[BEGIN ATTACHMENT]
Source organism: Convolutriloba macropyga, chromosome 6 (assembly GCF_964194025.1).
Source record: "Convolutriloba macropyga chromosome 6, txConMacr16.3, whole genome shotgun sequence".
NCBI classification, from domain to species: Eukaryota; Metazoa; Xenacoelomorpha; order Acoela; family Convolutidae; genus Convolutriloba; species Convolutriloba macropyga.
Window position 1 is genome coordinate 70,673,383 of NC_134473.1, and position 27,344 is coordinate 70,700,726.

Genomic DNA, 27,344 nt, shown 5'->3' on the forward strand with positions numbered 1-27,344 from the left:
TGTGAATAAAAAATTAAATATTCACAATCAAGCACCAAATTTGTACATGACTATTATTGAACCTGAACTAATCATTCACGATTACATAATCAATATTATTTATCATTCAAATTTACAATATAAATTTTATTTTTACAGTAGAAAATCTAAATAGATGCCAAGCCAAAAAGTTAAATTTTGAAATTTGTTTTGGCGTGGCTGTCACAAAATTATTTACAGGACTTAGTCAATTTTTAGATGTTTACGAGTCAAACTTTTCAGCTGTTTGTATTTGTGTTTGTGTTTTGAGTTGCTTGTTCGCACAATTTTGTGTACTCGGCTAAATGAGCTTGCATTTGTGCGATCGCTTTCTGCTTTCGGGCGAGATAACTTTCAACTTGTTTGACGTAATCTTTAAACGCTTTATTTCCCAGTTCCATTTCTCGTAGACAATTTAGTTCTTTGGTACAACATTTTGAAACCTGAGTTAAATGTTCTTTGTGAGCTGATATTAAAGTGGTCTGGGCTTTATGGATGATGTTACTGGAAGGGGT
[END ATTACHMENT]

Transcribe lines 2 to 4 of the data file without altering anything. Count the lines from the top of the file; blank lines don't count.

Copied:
Source record: "Convolutriloba macropyga chromosome 6, txConMacr16.3, whole genome shotgun sequence".
NCBI classification, from domain to species: Eukaryota; Metazoa; Xenacoelomorpha; order Acoela; family Convolutidae; genus Convolutriloba; species Convolutriloba macropyga.
Window position 1 is genome coordinate 70,673,383 of NC_134473.1, and position 27,344 is coordinate 70,700,726.